Let me first clarify for you one thing. Coaching is not dependent on the particular skill the client has but it is important that a coaching process that both the client and the coach agree upon  is used. I have been a coach for 10 plus years and in spite of the fact that I was a very successful coach I decided to go to coaching school, International Coach Academy (ICA) to further sharpen my skills. After 6 months I have completed their Certified program which will now allow me to apply for ICF certification as well. I found the school has given me the opportunity to confirm what I already knew and also add more skills to my tool box. If you want to learn more about me please review my web site

By the way Mike Dorman addressed many things I would have addresses so I did not find it necessary to repeat the same thoughts.

I also provide to my potential clients a free coaching session  so they can familiarize themselves with me and my coaching style. If you are interested in connecting with me and getting a free coaching session, please contact me.

Looking forward hearing from you in the near future. Regards, Iva Wilson

Good questions! Regarding your first inquiry, it’s not an either/or: You can have a coach AND a mentor! While there are some similarities in these two types of relationships, they have different characteristics and serve different purposes.

A mentor is more of a trusted advisor, perhaps someone who IS where you’d like to be in the future -- for example, a current or former CIO. This is someone from whom you can learn the rules of the road and the tricks of the trade in your field and in your position. Someone who might take you under his or her wing, show you the ropes, share their personal experiences with you, and allow you to learn from their mistakes…and from their successes. They can help to open doors, be a reference, and a resource, and someone from whom you will benefit from the wisdom of their experience and the power of the relationship.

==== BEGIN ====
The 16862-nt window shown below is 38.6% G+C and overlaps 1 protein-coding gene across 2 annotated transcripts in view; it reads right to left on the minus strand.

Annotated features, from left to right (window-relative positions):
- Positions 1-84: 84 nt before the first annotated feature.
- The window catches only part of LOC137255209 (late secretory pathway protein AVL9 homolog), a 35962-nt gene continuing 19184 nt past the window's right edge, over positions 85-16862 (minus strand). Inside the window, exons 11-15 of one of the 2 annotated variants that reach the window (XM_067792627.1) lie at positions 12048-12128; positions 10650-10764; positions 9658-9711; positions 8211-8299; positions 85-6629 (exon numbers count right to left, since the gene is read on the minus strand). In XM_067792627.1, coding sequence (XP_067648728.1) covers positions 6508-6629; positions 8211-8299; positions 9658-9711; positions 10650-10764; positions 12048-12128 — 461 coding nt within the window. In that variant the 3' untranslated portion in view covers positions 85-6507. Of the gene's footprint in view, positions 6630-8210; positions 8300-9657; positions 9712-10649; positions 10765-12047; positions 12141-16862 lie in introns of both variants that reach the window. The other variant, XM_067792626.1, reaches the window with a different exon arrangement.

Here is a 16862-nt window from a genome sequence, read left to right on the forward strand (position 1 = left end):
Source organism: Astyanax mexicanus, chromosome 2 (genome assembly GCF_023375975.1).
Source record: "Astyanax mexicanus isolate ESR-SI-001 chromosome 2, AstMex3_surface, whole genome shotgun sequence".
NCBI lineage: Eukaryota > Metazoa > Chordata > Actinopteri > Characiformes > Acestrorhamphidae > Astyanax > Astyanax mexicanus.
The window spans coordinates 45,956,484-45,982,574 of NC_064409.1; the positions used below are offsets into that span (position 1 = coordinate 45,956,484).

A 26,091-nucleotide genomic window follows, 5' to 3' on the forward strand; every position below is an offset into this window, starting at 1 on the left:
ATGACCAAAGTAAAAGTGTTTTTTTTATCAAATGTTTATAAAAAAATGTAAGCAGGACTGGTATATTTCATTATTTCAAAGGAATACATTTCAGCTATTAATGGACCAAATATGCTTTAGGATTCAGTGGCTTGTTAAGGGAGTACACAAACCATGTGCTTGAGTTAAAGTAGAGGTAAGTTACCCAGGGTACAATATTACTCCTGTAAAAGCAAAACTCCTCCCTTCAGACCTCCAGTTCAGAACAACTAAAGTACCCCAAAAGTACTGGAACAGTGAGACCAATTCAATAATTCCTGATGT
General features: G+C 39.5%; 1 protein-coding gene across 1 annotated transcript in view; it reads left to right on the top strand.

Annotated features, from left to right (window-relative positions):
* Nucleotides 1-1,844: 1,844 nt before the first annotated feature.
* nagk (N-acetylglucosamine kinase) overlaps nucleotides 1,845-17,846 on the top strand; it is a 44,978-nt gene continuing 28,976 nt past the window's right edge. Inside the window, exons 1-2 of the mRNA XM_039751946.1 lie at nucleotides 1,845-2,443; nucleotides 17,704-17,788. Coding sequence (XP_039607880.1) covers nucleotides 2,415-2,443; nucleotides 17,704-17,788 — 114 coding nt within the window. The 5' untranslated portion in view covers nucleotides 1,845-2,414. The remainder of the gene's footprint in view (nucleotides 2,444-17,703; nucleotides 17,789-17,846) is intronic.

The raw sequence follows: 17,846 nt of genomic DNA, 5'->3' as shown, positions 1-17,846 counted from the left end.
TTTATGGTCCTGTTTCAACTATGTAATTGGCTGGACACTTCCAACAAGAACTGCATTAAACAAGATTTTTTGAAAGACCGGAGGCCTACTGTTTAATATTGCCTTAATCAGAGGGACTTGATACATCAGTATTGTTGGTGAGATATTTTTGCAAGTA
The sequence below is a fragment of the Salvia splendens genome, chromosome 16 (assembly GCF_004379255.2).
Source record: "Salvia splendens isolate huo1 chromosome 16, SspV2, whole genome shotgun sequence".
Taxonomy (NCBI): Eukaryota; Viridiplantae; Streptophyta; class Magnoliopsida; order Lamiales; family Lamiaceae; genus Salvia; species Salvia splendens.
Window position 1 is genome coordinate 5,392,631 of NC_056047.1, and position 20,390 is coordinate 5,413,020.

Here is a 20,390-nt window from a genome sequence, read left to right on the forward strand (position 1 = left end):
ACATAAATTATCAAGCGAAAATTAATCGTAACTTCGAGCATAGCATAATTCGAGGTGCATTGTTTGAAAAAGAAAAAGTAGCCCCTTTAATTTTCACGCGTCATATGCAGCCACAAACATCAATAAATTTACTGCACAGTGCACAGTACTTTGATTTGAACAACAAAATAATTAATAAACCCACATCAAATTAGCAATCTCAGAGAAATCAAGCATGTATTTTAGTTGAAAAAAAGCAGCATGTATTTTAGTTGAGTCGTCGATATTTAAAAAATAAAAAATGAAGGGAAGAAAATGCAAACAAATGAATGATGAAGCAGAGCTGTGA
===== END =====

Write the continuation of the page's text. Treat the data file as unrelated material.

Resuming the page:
Now, as far as coaching: A coach is someone who is trained to perform this function. Almost anyone with experience can potentially serve as a mentor; not everyone can or should be a coach…or will be a GOOD coach, or the RIGHT coach, for you.

As for the coaching process, every coach has a different process, so it’s about finding someone who is a good fit, and with whom you feel comfortable and have chemistry, as well as respect, and trust.

Additionally, you seem to be talking about three separate, though related, things: a career coach; an IT-competencies coach; and a leadership or executive coach. It may not be impossible to find, but to me it would be a stretch to think you’d be able to get all three things from the same person – no matter how good a coach he or she is!

As I’m running out of space, I’ll stop here. But you are asking all the right questions, and I want to say that your proactivity, self-awareness, and insight in recognizing the benefits of seeking professional support to help you take your career to the next level are good indicators of your leadership potential. Good luck!

1. Will investing in a career coach help me achieve that? Or am I better off finding a mentor?
Get both.  Get as many mentors as you can.  They can advise you on how to engineer you through the organization.
A career coach can give you a context to understand what you got, what you want and what you need.,

2. What will be the coaching process, both for development of my IT competencies and leadership soft skills?
The process begins with an 2 hour conversation to examine your and your career aspirations:  who you are and what you want.  I have a variety of straightforward tools to help you think through these questions and develop a plan to go forward....long and short term.  
Next steps would be an Emotional Intelligence instrumented assessment of your skills and leadership competencies that will enable you to get there.  
Finally, a monthly telephone call on accomplishments and challenges.
Good luck and best for the new year.

Mentors are free, and talk with you when/if it's convenient for them. They're not trained and mentor from the kindness of their heart. A good career coach is in your corner, is neutral and will help you progress faster and smarter than you would on your own. Take any two people with the same goal, the one with a good coach will go farther.

The right coach will help you advance both the skills you have and the ones you need.

Hiring a coach is not like buying a vase. Shopping by price alone is a mistake.

I have a Top Ten list to share with you, if you choose to contact me. I'm a senior career coach.